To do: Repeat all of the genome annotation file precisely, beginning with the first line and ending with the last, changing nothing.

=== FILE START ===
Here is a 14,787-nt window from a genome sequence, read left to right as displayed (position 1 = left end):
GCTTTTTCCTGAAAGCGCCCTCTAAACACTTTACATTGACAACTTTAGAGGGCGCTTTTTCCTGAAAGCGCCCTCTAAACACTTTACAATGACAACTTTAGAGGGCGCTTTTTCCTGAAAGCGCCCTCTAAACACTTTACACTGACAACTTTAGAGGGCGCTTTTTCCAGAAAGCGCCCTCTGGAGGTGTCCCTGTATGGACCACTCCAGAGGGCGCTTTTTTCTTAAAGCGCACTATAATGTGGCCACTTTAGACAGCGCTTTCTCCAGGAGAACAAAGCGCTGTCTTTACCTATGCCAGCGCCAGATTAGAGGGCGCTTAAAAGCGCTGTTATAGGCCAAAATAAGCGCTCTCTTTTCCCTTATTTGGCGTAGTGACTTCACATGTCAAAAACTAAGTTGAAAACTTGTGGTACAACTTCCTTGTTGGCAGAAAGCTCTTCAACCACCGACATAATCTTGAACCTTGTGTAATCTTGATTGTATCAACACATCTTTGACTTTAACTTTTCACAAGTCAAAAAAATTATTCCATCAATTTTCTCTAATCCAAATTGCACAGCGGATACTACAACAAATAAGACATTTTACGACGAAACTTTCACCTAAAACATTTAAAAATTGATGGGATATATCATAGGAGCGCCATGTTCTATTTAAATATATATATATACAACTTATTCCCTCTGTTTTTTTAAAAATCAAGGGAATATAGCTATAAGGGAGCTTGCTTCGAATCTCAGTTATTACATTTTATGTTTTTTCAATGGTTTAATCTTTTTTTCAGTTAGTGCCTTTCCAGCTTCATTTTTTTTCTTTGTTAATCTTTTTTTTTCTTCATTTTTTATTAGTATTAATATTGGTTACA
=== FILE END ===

Here is a 14,787-nt window from a genome sequence, read left to right as displayed (position 1 = left end):
GCTTTTTCCTGAAAGCGCCCTCTAAACACTTTACATTGACAACTTTAGAGGGCGCTTTTTCCTGAAAGCGCCCTCTAAACACTTTACAATGACAACTTTAGAGGGCGCTTTTTCCTGAAAGCGCCCTCTAAACACTTTACACTGACAACTTTAGAGGGCGCTTTTTCCAGAAAGCGCCCTCTGGAGGTGTCCCTGTATGGACCACTCCAGAGGGCGCTTTTTTCTTAAAGCGCACTATAATGTGGCCACTTTAGACAGCGCTTTCTCCAGGAGAACAAAGCGCTGTCTTTACCTATGCCAGCGCCAGATTAGAGGGCGCTTAAAAGCGCTGTTATAGGCCAAAATAAGCGCTCTCTTTTCCCTTATTTGGCGTAGTGACTTCACATGTCAAAAACTAAGTTGAAAACTTGTGGTACAACTTCCTTGTTGGCAGAAAGCTCTTCAACCACCGACATAATCTTGAACCTTGTGTAATCTTGATTGTATCAACACATCTTTGACTTTAACTTTTCACAAGTCAAAAAAATTATTCCATCAATTTTCTCTAATCCAAATTGCACAGCGGATACTACAACAAATAAGACATTTTACGACGAAACTTTCACCTAAAACATTTAAAAATTGATGGGATATATCATAGGAGCGCCATGTTCTATTTAAATATATATATATACAACTTATTCCCTCTGTTTTTTTAAAAATCAAGGGAATATAGCTATAAGGGAGCTTGCTTCGAATCTCAGTTATTACATTTTATGTTTTTTCAATGGTTTAATCTTTTTTTCAGTTAGTGCCTTTCCAGCTTCATTTTTTTTCTTTGTTAATCTTTTTTTTTCTTCATTTTTTATTAGTATTAATATTGGTTACA